According to Lysander Spooner, a mid-nineteenth-century writer, there are five separate tribunals protecting us from abusive government laws: The House of Representatives, the Senate, the Executive, the Courts, and the Common-Law Jury. He maintains that all are important but that the ultimate protection of our liberty must be placed in the hands of our peers. His “Essay on the Trial by jury” (1852) deserves close study by all twentieth-century students concerned about the future of freedom in America.
The concept of protecting individual rights from the heavy hand of government through the common-law jury is as old as the Magna Carta (1215 A.D.). The Founding Fathers were keenly aware of this principle and incorporated it into our Constitution.
John Jay, the first Chief justice of the Supreme Court, agreed with this principle. In his first jury trial in 1794 (Georgia vs. Brailsford) he stated: “You had nevertheless a right to take upon yourselves to judge of both, and to determine the law as well as the fact controversy.” Jefferson was in agreement as well: “To consider judges as the ultimate arbiters of all constitutional questions is a very dangerous doctrine indeed and one which would place us under the despotism of an oligarchy.”
The twentieth century, however, has witnessed a serious erosion of this principle. Since 1895 (Sparf vs. United States), the right of the jury to rule on the justice and constitutionality of the law, as well as the facts in the case, was seriously undermined. Also the lack of concern and understanding for individual rights has affected jurors, just as it has representatives, senators, judges, and presidents. Jurors in recent times have been just as guilty of ignoring the principle of equal rights as have our representatives in our legislatures, judiciary, and executive bodies of government. These two factors have greatly diminished the value of the jury in the twentieth century.
Those frustrated with changes in the Congress, the executive, and the judiciary -- and there is certainly good reason for frustration -- must consider educating potential jurors as to the importance of the common law jury and the principles of individual liberty.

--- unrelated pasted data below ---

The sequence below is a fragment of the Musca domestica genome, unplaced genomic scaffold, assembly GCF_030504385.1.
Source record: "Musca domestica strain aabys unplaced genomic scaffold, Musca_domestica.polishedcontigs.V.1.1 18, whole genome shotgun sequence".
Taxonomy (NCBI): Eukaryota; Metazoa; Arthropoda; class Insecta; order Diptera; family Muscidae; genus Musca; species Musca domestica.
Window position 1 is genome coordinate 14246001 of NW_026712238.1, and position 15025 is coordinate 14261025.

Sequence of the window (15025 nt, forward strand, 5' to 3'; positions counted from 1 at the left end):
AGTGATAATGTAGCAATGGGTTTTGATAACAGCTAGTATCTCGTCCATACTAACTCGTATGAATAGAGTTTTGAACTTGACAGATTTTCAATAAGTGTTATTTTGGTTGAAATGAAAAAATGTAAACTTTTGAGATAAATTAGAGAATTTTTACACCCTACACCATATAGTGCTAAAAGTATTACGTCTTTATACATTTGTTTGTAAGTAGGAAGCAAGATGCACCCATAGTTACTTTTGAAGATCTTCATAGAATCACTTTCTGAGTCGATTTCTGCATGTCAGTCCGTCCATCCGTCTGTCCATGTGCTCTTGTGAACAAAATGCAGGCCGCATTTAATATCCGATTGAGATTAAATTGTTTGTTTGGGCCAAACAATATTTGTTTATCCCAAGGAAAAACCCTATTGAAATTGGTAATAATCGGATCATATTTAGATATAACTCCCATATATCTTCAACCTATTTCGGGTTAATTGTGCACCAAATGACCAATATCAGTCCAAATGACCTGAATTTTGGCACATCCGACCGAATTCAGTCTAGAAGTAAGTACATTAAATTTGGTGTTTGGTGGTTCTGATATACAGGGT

An awakened citizenry, participating in juries around the country, could bring about a nonviolent revolution of magnificent proportions, reversing the sad trends of the twentieth century. The jury today is a weak institution, as are all the other institutions designed to guarantee individual liberty. The right effort could revitalize the jury and restore it to its rightful place in curtailing the endless growth of an all-powerful state.
Several legal events needed to occur in order for big government to thrive. The de-emphasis of the jury was crucial in the expansive powers of the omnipresent state. Judging the moral intent and the constitutionality of the law is no longer even a consideration of the jury. Today the judge instructs the jury to consider only the facts of the case, and then the becomes the soul arbiter of evidence admissible in court. The jury today has become progressively weak over the past ninety years.
In addition, judges write into their rulings grand designs for society. Judiciary bodies have become legislative bodies.
A major part of the judicial system has been removed from the people placing it in administrative branches of government. The agencies of government have usurped power unimagined by the authors of the Constitution. Administrative justice is a great bureaucracy, independent of the legal judiciary.
The right effort could revitalize the jury and restore it to its rightful place in curtailing the endless growth of an all-powerful state.
Regulations are written yearly by the thousands of pages, read by few, and understood by no one. This is done intentionally to keep the peasants humble and to harass the people. It is used as a political tool for selective prosecution. Regulations can favor certain industries while destroying others, providing great accumulation of wealth for the beneficiaries.